She nodded. “I’m Margot, and yes, I understand she will be my client.”
“Excellent. She and I decided it would be easier if I conducted the preliminary interview to see if you and she are suited.”
Margot relaxed. Hiring someone like her was often stressful. Her services were only required when something had gone very wrong in a person’s life. Or if the potential client was anticipating something going wrong. Or was overwhelmed. Very few people looked around at their happiest moment and thought, Hey, I should find someone to teach me social etiquette and how not to be odd/uncomfortable/weird or just plain nervous. There was always a trigger that made a client realize he or she needed her services and it rarely grew out of an uplifting event.
Alec glanced at the papers on his desk. They were arranged in neat piles, which Margot appreciated. How could anyone find anything on a messy desk? Her boss, a man whose desk was always covered with folders and notes and half-eaten sandwiches, was forever sending her articles on how messy desks were a sign of creativity and intelligence, but Margot would not be swayed in her opinion. Disorder was just plain wrong.
“You know who my mother is?” Alec asked, his voice more resigned than curious.
Margot filed away the tone to review later. The dynamic between mother and son could be significant to her work.
“I do. Bianca Wray was born in 1960. Her father died when she was an infant and she was raised by her mother until she was twelve.” Margot frowned. “Why she was put in foster care isn’t clear, but that’s where she ended up.”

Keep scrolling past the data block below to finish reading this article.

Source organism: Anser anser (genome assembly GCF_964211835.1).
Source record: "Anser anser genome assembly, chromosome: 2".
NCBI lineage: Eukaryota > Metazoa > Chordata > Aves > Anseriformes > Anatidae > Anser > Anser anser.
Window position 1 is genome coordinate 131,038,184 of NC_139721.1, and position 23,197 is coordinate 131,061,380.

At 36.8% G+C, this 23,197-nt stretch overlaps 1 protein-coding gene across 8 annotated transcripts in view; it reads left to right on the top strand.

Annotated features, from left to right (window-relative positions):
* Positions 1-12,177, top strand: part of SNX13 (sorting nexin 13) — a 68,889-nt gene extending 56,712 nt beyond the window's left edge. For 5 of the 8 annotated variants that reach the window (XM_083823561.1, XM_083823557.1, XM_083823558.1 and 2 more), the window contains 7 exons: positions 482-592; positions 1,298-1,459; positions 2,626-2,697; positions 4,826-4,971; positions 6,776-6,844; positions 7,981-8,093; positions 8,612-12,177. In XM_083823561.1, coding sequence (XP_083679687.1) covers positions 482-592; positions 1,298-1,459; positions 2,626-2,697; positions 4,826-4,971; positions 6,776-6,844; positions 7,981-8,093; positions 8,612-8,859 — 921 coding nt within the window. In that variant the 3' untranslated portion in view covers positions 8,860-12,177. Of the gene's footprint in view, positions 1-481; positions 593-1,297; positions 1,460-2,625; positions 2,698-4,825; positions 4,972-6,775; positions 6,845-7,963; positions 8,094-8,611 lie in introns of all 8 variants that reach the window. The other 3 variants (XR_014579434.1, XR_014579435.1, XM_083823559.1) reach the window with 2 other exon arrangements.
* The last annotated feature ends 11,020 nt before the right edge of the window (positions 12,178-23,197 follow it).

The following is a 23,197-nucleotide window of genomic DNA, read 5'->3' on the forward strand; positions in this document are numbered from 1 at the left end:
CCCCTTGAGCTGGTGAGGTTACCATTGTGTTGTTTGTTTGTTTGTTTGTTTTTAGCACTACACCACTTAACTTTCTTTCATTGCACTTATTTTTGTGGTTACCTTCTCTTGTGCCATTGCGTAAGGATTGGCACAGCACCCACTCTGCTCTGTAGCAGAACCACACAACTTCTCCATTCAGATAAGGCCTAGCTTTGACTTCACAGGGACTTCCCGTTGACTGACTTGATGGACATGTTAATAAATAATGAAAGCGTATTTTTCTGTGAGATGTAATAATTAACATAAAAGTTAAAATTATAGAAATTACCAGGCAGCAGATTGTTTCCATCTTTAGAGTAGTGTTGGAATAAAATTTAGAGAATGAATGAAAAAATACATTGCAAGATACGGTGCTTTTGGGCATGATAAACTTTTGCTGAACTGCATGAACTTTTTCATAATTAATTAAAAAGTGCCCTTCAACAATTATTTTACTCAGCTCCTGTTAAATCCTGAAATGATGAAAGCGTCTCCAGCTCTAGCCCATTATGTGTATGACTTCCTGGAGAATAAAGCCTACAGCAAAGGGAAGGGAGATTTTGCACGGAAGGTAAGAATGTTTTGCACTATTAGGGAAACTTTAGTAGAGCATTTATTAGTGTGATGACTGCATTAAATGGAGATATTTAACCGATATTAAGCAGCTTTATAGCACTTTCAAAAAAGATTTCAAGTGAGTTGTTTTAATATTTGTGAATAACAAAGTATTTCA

She flashed Alec a smile. “She was literally discovered while drinking a milk shake with her girlfriends, propagating the myth that in Los Angeles anyone, at any moment, is just one lucky break away from being famous.”
“You’ve discovered my deepest wish in life,” Alec said drily.
“Mine, too,” Margot said, allowing her mouth to curve slightly at the corners. “After a career in modeling, your mother turned to acting. She preferred quirky roles to the obvious ingenue parts that would have helped her have a more successful career. She had one son—you—when she was twenty-four. She and your father, a Swiss banker, never married, but you were close to both your parents.”
As she spoke, she sensed tension in Alec’s shoulders as if he were uncomfortable with her reciting the facts of his personal life. He might not be her client, but he was her client’s son and therefore of note, she thought, but didn’t bother explaining herself. Her methods were excellent and if he couldn’t see that, then this was not the job for her.